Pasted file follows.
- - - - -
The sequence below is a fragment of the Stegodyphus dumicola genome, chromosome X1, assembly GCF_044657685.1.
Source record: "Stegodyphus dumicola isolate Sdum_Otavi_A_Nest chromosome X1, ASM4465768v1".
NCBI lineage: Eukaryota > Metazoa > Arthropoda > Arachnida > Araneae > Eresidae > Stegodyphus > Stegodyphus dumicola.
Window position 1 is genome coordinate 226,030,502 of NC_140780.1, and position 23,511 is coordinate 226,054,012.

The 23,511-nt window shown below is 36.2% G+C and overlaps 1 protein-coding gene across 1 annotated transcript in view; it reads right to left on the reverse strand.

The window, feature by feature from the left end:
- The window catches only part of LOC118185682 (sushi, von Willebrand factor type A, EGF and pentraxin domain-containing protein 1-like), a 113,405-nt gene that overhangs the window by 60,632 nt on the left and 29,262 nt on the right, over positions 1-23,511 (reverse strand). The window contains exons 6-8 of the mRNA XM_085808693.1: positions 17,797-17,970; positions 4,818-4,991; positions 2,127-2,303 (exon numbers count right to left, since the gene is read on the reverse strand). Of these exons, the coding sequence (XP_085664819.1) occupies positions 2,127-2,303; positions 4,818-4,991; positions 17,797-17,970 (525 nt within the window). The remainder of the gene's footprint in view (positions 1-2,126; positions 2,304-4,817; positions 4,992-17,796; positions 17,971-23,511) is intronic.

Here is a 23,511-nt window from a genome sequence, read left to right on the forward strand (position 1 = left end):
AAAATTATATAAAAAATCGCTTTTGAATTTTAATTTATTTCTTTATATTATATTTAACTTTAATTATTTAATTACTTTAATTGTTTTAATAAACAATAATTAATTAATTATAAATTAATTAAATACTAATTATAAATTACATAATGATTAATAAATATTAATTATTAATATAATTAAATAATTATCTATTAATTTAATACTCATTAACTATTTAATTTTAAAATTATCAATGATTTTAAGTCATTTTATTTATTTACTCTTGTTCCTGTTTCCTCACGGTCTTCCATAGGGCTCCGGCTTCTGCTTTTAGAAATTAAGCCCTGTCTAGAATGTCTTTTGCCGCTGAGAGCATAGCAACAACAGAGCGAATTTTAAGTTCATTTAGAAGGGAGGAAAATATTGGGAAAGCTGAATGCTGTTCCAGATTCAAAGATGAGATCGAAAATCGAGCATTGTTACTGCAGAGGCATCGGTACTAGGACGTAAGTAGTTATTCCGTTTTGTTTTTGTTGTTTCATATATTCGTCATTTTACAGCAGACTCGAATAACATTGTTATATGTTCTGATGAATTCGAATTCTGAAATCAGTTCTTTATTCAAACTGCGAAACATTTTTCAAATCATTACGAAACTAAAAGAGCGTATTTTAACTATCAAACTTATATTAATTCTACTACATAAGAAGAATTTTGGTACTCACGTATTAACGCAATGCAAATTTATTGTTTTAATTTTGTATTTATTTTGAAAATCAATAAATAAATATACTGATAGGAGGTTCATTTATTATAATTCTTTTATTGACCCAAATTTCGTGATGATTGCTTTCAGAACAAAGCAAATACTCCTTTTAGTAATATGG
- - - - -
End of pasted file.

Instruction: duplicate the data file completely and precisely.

The sequence below is a fragment of the Stegodyphus dumicola genome, chromosome X1, assembly GCF_044657685.1.
Source record: "Stegodyphus dumicola isolate Sdum_Otavi_A_Nest chromosome X1, ASM4465768v1".
NCBI lineage: Eukaryota > Metazoa > Arthropoda > Arachnida > Araneae > Eresidae > Stegodyphus > Stegodyphus dumicola.
Window position 1 is genome coordinate 226,030,502 of NC_140780.1, and position 23,511 is coordinate 226,054,012.

The 23,511-nt window shown below is 36.2% G+C and overlaps 1 protein-coding gene across 1 annotated transcript in view; it reads right to left on the reverse strand.

The window, feature by feature from the left end:
- The window catches only part of LOC118185682 (sushi, von Willebrand factor type A, EGF and pentraxin domain-containing protein 1-like), a 113,405-nt gene that overhangs the window by 60,632 nt on the left and 29,262 nt on the right, over positions 1-23,511 (reverse strand). The window contains exons 6-8 of the mRNA XM_085808693.1: positions 17,797-17,970; positions 4,818-4,991; positions 2,127-2,303 (exon numbers count right to left, since the gene is read on the reverse strand). Of these exons, the coding sequence (XP_085664819.1) occupies positions 2,127-2,303; positions 4,818-4,991; positions 17,797-17,970 (525 nt within the window). The remainder of the gene's footprint in view (positions 1-2,126; positions 2,304-4,817; positions 4,992-17,796; positions 17,971-23,511) is intronic.

Here is a 23,511-nt window from a genome sequence, read left to right on the forward strand (position 1 = left end):
AAAATTATATAAAAAATCGCTTTTGAATTTTAATTTATTTCTTTATATTATATTTAACTTTAATTATTTAATTACTTTAATTGTTTTAATAAACAATAATTAATTAATTATAAATTAATTAAATACTAATTATAAATTACATAATGATTAATAAATATTAATTATTAATATAATTAAATAATTATCTATTAATTTAATACTCATTAACTATTTAATTTTAAAATTATCAATGATTTTAAGTCATTTTATTTATTTACTCTTGTTCCTGTTTCCTCACGGTCTTCCATAGGGCTCCGGCTTCTGCTTTTAGAAATTAAGCCCTGTCTAGAATGTCTTTTGCCGCTGAGAGCATAGCAACAACAGAGCGAATTTTAAGTTCATTTAGAAGGGAGGAAAATATTGGGAAAGCTGAATGCTGTTCCAGATTCAAAGATGAGATCGAAAATCGAGCATTGTTACTGCAGAGGCATCGGTACTAGGACGTAAGTAGTTATTCCGTTTTGTTTTTGTTGTTTCATATATTCGTCATTTTACAGCAGACTCGAATAACATTGTTATATGTTCTGATGAATTCGAATTCTGAAATCAGTTCTTTATTCAAACTGCGAAACATTTTTCAAATCATTACGAAACTAAAAGAGCGTATTTTAACTATCAAACTTATATTAATTCTACTACATAAGAAGAATTTTGGTACTCACGTATTAACGCAATGCAAATTTATTGTTTTAATTTTGTATTTATTTTGAAAATCAATAAATAAATATACTGATAGGAGGTTCATTTATTATAATTCTTTTATTGACCCAAATTTCGTGATGATTGCTTTCAGAACAAAGCAAATACTCCTTTTAGTAATATGG